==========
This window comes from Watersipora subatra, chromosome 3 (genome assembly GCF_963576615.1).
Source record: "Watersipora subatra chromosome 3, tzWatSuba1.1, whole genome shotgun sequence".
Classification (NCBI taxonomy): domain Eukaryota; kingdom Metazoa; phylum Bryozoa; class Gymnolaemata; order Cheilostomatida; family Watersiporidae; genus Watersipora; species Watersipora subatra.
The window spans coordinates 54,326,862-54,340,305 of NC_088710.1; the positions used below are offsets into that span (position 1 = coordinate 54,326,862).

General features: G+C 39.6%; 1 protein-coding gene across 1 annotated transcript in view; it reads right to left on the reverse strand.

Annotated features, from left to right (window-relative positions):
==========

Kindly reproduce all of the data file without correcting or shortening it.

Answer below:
This window comes from Watersipora subatra, chromosome 3 (genome assembly GCF_963576615.1).
Source record: "Watersipora subatra chromosome 3, tzWatSuba1.1, whole genome shotgun sequence".
Classification (NCBI taxonomy): domain Eukaryota; kingdom Metazoa; phylum Bryozoa; class Gymnolaemata; order Cheilostomatida; family Watersiporidae; genus Watersipora; species Watersipora subatra.
The window spans coordinates 54,326,862-54,340,305 of NC_088710.1; the positions used below are offsets into that span (position 1 = coordinate 54,326,862).

General features: G+C 39.6%; 1 protein-coding gene across 1 annotated transcript in view; it reads right to left on the reverse strand.

Annotated features, from left to right (window-relative positions):